Pharmacist Dr. Robin Tremmel (back) and chemist Dr. Frieder Helm (front) are part of HEIDELTEC’s very active team and are involved in the development of the innovative drug delivery platform © HEIDELTEC

At present, the HEIDELTEC researchers are working on formulations for two drug candidates that are already being used for disease treatment. One of these is, amongst other things, used for treating a rare disease characterised by excessive growth. Children affected by this disease need to be given injections three times a day over a period of many years. It is a peptide and is also used in the field of oncology for treating growth hormone-producing tumours. The other drug, a larger peptide, is used for treating diabetes. “One of the reasons we have chosen these two compounds is because of their different size,” says Stadler. “We have already shown that the technology is suitable for differently sized drugs. That said, the technology was specifically designed as a platform technology with the aim of being able to extend it to other drugs at a later stage. The bigger the drug, the greater the challenge when it comes to achieving sufficient bioavailability. However, these peptides and other active pharmaceutical ingredients have shown that the technology works well and that the drugs are suitable for oral application.”

The innovative drug delivery technology developed by the HEIDELTEC researchers not only has the advantage that the drugs can be taken orally, but that they have also good storage stability. This means that they do not need to be handled too carefully or be cooled. However, this always depends on the drug of interest. “In most cases, maintaining a cold chain should not be a problem. Standard blister packaging provides sufficient protection for the dosage form and the active pharmaceutical ingredient.”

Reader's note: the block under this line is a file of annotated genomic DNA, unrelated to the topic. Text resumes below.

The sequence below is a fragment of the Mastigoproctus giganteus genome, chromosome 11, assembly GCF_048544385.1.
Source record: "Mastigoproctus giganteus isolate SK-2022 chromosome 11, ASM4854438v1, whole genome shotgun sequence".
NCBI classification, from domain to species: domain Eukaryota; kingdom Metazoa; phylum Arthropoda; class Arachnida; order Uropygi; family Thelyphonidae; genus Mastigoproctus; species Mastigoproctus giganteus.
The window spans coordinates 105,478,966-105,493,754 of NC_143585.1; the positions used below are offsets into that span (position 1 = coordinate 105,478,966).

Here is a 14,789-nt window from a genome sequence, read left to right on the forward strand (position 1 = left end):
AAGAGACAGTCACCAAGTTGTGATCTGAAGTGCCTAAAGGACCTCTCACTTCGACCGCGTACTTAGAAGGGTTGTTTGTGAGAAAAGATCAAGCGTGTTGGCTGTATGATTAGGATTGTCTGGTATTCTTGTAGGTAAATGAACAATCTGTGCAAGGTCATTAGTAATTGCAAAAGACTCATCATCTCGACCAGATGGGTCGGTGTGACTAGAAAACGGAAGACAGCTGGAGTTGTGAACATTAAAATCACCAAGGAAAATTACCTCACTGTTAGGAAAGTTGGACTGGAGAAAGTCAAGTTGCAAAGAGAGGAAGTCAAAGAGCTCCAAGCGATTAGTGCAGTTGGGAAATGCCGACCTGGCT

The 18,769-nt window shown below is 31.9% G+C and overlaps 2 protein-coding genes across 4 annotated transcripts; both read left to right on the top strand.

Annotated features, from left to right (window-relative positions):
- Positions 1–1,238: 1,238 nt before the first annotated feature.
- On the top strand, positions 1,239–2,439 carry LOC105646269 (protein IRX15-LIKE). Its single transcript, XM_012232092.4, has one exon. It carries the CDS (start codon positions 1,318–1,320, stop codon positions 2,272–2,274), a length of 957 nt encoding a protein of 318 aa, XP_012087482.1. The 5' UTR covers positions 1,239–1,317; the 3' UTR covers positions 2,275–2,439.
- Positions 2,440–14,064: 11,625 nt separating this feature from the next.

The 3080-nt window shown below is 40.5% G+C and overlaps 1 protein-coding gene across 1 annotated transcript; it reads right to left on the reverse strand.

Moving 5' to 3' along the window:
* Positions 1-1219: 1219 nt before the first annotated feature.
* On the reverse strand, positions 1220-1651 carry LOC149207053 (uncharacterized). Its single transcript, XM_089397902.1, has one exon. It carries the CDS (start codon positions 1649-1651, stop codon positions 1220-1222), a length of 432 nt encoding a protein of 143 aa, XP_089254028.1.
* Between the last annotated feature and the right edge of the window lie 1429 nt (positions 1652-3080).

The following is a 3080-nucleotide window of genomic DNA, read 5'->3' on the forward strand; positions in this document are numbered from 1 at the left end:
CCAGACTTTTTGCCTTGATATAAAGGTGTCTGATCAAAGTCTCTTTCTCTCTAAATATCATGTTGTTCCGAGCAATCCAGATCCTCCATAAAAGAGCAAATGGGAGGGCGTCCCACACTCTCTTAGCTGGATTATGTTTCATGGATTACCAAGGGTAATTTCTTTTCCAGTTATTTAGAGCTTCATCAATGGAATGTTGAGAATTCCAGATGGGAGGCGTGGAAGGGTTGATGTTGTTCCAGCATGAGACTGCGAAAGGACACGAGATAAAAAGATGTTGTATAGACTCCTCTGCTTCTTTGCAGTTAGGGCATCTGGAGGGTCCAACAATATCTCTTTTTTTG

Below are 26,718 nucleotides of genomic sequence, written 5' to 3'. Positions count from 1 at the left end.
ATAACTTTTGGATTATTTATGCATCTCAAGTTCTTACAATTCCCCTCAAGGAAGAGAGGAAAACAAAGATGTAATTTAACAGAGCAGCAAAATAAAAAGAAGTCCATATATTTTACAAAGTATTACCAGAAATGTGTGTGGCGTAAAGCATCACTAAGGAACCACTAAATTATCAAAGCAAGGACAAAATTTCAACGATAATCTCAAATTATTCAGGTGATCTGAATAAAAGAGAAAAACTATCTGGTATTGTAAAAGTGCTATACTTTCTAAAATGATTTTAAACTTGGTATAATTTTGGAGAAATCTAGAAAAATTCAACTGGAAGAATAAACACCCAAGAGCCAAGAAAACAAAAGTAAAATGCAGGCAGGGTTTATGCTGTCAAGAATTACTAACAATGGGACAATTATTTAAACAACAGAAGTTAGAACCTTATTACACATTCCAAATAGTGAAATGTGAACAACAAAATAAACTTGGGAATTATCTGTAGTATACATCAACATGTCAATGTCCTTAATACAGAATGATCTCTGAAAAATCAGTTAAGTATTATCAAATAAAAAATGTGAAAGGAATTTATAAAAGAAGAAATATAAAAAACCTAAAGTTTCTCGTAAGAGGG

Research and the search for industry partners

In addition to Stadler, the HEIDELTEC team also consists of two pharmacists, Dr. Silvia Pantze and Dr. Robin Tremmel, as well as a chemist, Dr. Frieder Helm. In addition, Prof. Dr. Gert Fricker, director of the Institute of Pharmacy and Molecular Biotechnology and pioneer in liposome research, and Dr. Johannes Parmentier, co-developer of the technology, serve as advisors and mentors. The company is still located at the university, where the scientists can use the infrastructure. The pharmaceutical industry has already expressed interest in the technology: “As institute director, Professor Fricker has long-standing contacts with large pharmaceutical manufacturers,” says Stadler. “And some of these companies have expressed a definite interest in our drug delivery platform.” Competing drug delivery systems are already on the market, but these are based on other technologies and have adverse effects that the HEIDELTEC researchers can avoid by embedding the drug into a solid matrix. HEIDELTEC’s PEPTORAL® technology has a high specificity, preventing undesired by-products from entering the body via the intestines.

At present, the scientists at the start-up company are focused on optimising the formulation of the “gummy bears”. “The basic recipe is ready, and we are now working on different matrix liposome compositions with the aim of finding one that can be used to achieve the best possible results,” says the managing director. “When start-up funding comes to an end in September 2018, we will not yet have the final product in hand, but we hope to be able to initiate a long-term survival and toxicity profile evaluation of our system and also adapt the technology to specific AIPs. This will be done in cooperation with industry partners.”